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ETA News Release: [03/17/2010]
Contact Name: Michael Trupo or Lina Garcia
Phone Number: (202) 693-3414 or x4661
Release Number: 10-0334-NAT

US Department of Labor releases report on youth summer jobs initiative

WASHINGTON — A report released today by the U.S. Department of Labor found that the 2009 Recovery Act Summer Youth Employment Initiative was largely successful in connecting young workers with employment experiences. Overall, 317,000 young people took part in the initiative.

"This summer jobs initiative is a triple win: It gives young people real work experience, provides a measure of relief to those working families who are struggling during tough times and allows employers to give back to their communities," said Secretary of Labor Hilda L. Solis. "Today's report shows that summer youth employment can make meaningful work experiences a reality for young people. The report also provides valuable suggestions on concrete ways to build on this success in 2010."

The report was developed by Mathematica Policy Research and funded by the Department of Labor. Titled "Reinvesting in America's Youth: Lessons from the 2009 Recovery Act Summer Youth Employment Initiative," it analyzes monthly performance data submitted to the department's Employment and Training Administration by states and looks closely at the experiences of 20 select local areas.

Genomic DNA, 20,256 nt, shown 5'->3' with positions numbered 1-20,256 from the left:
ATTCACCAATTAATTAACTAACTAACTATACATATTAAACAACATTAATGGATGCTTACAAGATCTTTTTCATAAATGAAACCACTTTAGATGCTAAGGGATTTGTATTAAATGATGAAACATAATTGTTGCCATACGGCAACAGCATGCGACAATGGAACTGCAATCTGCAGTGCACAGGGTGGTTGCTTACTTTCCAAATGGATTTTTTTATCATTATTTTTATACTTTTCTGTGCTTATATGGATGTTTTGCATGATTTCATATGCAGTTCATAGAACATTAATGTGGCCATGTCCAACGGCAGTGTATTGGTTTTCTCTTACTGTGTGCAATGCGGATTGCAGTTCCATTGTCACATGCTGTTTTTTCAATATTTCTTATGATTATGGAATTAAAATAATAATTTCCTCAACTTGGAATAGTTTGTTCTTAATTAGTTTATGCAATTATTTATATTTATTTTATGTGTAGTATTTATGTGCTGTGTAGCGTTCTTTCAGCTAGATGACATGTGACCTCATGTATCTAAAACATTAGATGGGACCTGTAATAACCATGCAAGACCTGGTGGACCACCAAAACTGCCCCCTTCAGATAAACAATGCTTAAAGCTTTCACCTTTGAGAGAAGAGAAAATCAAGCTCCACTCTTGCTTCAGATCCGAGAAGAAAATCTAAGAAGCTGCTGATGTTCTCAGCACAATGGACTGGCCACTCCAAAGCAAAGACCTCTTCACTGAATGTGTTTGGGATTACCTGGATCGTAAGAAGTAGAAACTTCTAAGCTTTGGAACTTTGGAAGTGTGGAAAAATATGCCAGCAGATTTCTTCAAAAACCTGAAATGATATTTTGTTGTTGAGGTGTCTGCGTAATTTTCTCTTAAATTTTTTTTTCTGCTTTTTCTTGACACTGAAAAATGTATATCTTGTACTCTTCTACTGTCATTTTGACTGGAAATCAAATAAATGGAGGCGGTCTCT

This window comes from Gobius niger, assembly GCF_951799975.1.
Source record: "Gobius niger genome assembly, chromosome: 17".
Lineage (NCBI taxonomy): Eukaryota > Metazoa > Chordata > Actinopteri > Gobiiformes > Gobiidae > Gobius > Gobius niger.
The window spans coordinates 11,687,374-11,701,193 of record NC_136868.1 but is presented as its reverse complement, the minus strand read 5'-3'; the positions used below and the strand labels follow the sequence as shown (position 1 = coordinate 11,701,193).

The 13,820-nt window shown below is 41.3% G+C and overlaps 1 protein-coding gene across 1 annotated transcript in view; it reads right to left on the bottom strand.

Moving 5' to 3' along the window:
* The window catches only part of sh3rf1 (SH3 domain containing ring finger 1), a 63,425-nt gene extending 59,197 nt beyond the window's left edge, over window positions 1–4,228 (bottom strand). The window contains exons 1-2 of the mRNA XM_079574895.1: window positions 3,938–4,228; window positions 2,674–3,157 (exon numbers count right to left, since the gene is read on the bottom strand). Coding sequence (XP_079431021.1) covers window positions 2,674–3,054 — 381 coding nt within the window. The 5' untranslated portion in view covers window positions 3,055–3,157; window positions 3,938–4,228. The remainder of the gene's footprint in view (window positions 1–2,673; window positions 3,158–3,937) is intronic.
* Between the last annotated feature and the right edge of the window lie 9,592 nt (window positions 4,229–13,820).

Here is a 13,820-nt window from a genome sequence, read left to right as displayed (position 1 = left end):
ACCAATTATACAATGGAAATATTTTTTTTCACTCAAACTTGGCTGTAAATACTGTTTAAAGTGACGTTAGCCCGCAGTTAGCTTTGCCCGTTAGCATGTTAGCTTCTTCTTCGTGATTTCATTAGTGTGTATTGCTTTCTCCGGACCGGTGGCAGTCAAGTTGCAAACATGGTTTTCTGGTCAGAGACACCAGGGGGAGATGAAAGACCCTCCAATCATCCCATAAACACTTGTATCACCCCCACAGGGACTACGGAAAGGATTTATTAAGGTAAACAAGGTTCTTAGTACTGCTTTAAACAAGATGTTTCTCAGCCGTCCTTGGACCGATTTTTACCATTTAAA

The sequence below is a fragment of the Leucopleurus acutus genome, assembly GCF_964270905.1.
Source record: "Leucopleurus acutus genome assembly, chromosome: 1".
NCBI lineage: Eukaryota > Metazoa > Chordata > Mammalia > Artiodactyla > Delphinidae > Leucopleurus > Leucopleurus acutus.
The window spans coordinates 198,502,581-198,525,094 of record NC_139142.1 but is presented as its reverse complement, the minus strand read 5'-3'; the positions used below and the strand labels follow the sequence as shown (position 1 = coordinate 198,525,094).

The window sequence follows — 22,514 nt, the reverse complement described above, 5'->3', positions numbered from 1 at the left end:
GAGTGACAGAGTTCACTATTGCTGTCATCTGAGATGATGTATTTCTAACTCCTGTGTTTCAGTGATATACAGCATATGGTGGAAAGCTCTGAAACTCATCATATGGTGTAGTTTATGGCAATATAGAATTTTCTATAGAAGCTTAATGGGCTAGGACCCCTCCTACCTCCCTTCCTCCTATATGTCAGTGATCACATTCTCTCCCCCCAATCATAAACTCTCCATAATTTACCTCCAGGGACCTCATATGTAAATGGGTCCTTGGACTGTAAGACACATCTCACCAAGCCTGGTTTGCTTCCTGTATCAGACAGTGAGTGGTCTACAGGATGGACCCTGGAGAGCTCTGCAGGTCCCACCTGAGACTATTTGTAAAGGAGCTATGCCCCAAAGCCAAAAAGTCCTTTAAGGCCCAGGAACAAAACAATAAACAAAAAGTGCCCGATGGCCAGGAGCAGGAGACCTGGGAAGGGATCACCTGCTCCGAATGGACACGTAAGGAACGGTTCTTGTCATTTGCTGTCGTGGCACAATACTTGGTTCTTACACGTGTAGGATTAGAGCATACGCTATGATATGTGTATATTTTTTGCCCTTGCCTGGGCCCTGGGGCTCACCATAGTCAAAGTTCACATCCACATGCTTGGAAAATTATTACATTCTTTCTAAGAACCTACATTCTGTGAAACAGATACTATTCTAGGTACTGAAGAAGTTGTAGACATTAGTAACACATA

Among the report's findings:

  • Youths were placed in summer jobs, with almost 13 percent of enrollees placed in work experiences outside summer months. Sixty-three percent of participants were in school, largely ages 18 or younger.
  • Nationwide, local areas reported that nearly 75 percent of youths achieved a measurable increase in their work readiness skills while participating.
  • Available data show a completion rate for summer work of greater than 82 percent.
  • Employers interviewed for this study were overwhelmingly positive about the initiative. They reported that the experience of mentoring a new employee was worth the effort and almost unanimously agreed that they would participate again if given the opportunity.
  • Many youths were enthusiastic about being able to help their families in tough economic times. They also reported that, in the absence of their summer jobs, they would be competing with more experienced adult workers for jobs or doing nothing productive over their summer breaks.

To view the full report, visit the ETA Occasional Paper Series Web site at